Rachel McDevitt is a reporter for StateImpact Pennsylvania at WITF.
Rachel joined WITF in 2017 as the host of Fresh Air and All Things Considered. She previously reported for WITF’s Radio Pennsylvania Network, where her work earned the National Association of State Radio Network’s award for best feature two years in a row. The western Pennsylvania native started her journalism career with the CBS affiliate in Bridgeport, West Virginia. Rachel is a graduate of Temple University.
Updated: February 18, 2020 | 11:26 am
This story has been updated to include a comment from USPS.
(Harrisburg) — A former midstate mail carrier has filed a lawsuit against the U.S. Postal Service, because he says it failed to accommodate his religious beliefs.
According to court documents, Gerald Groff, an evangelical Christian, felt forced to resign his job as a mailman in Lancaster County after he was repeatedly scheduled to work on Sundays then disciplined when he refused the shifts.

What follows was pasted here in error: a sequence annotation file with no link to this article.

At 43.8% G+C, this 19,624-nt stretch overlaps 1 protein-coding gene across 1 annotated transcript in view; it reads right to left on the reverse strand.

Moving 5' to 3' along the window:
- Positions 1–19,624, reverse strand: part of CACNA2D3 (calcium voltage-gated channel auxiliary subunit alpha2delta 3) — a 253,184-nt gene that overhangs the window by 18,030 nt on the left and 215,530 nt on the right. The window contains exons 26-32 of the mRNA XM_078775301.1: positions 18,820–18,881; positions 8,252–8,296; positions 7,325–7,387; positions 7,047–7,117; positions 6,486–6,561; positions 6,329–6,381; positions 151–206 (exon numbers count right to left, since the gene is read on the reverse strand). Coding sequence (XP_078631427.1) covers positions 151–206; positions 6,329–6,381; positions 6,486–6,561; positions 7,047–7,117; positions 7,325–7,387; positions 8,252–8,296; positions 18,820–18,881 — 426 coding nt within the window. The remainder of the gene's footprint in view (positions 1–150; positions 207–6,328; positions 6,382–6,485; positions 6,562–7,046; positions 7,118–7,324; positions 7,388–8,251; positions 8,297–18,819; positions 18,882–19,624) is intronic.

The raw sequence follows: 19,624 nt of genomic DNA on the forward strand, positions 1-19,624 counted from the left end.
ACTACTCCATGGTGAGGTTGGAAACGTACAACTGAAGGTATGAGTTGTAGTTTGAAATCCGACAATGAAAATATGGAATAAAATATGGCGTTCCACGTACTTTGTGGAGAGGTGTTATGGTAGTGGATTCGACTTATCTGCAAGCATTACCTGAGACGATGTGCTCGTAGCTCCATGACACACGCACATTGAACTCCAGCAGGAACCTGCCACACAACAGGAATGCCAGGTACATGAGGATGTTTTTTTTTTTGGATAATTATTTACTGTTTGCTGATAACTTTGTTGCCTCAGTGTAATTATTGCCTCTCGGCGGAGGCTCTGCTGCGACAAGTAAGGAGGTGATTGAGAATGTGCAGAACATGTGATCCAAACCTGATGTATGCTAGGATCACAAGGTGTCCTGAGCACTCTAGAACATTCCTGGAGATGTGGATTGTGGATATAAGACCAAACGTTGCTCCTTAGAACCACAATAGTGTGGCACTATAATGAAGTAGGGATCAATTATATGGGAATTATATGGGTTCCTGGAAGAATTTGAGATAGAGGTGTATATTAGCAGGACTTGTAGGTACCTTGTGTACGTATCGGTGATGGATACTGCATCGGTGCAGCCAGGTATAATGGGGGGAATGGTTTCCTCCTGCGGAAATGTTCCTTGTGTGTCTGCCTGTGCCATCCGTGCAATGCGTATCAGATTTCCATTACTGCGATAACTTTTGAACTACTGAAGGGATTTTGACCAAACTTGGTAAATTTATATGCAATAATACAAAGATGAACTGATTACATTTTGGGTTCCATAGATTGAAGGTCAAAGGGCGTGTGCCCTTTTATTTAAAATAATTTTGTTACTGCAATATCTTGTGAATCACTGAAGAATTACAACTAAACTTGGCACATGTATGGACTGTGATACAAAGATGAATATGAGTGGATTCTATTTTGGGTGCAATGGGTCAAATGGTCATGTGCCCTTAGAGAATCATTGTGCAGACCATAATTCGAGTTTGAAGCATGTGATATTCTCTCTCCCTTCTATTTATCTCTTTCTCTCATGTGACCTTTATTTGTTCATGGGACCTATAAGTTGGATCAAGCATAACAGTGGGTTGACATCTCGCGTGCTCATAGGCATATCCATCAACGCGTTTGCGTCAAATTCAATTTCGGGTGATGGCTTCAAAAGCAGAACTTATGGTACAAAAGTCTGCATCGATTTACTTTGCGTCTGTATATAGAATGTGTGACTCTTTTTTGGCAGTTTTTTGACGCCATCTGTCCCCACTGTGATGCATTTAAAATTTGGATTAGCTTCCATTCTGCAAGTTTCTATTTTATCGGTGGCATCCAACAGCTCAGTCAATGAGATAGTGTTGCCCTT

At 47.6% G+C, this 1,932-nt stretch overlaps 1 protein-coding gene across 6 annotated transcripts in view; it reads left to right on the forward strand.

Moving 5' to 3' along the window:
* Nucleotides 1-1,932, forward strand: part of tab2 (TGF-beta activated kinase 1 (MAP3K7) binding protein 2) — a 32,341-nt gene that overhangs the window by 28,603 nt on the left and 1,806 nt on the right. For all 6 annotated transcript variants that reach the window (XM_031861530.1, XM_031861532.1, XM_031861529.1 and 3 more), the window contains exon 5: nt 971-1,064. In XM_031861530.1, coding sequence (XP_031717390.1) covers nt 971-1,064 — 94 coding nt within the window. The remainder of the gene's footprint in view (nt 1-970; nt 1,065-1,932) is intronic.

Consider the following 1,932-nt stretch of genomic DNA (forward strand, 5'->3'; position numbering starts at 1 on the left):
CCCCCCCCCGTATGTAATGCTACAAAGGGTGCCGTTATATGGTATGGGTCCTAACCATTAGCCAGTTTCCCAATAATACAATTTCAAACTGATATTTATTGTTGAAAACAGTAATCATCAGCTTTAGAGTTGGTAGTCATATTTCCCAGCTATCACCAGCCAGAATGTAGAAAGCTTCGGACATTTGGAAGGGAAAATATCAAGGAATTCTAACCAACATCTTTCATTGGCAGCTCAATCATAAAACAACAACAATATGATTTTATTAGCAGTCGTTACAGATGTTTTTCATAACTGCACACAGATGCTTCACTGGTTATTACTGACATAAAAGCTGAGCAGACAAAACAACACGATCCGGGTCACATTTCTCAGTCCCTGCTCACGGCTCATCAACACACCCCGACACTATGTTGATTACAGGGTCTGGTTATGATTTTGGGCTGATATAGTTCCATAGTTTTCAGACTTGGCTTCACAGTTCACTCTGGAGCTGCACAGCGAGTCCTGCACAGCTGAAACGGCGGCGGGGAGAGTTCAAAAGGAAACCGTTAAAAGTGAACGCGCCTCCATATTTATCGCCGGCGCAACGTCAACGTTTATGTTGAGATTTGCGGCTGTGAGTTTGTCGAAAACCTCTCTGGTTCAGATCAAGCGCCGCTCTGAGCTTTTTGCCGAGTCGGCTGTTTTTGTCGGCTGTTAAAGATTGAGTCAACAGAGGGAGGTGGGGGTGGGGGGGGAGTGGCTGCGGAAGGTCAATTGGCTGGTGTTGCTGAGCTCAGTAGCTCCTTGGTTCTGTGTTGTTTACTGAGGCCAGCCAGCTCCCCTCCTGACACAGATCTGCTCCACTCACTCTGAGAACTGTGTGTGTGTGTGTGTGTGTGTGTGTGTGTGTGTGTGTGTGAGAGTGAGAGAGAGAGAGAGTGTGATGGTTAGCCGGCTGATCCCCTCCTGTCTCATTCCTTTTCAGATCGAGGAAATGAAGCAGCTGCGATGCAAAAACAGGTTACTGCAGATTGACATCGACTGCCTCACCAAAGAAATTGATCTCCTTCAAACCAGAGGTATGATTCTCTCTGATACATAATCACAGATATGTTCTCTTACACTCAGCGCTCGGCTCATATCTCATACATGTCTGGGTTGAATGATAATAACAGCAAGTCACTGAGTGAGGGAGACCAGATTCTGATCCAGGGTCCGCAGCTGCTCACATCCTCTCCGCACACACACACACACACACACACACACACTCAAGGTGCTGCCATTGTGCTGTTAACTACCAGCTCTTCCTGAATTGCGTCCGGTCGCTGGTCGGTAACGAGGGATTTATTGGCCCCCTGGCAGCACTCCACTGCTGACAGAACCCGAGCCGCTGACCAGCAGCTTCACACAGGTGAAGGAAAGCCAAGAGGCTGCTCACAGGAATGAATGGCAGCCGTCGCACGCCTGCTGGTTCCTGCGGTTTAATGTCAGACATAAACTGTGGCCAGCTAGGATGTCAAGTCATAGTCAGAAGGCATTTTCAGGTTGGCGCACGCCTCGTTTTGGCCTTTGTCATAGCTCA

His motion filed in the the U.S. District Court for the Eastern District of Pennsylvania asks a judge to find that the USPS violated his rights by requiring him to work on Sundays against his religious beliefs.
Groff worked as a mailman for seven years. According to court documents, Sunday work was not required until the office entered into a contract with Amazon in 2015 to make Sunday deliveries.
Groff requested a religious accommodation, but was effectively denied when he was scheduled for Sunday shifts.
He resigned in January 2019.
Groff is represented by the conservative Independence Law Center.
In a statement, a USPS spokeswoman said the agency is aware of the lawsuit, but unable to comment on it at this time.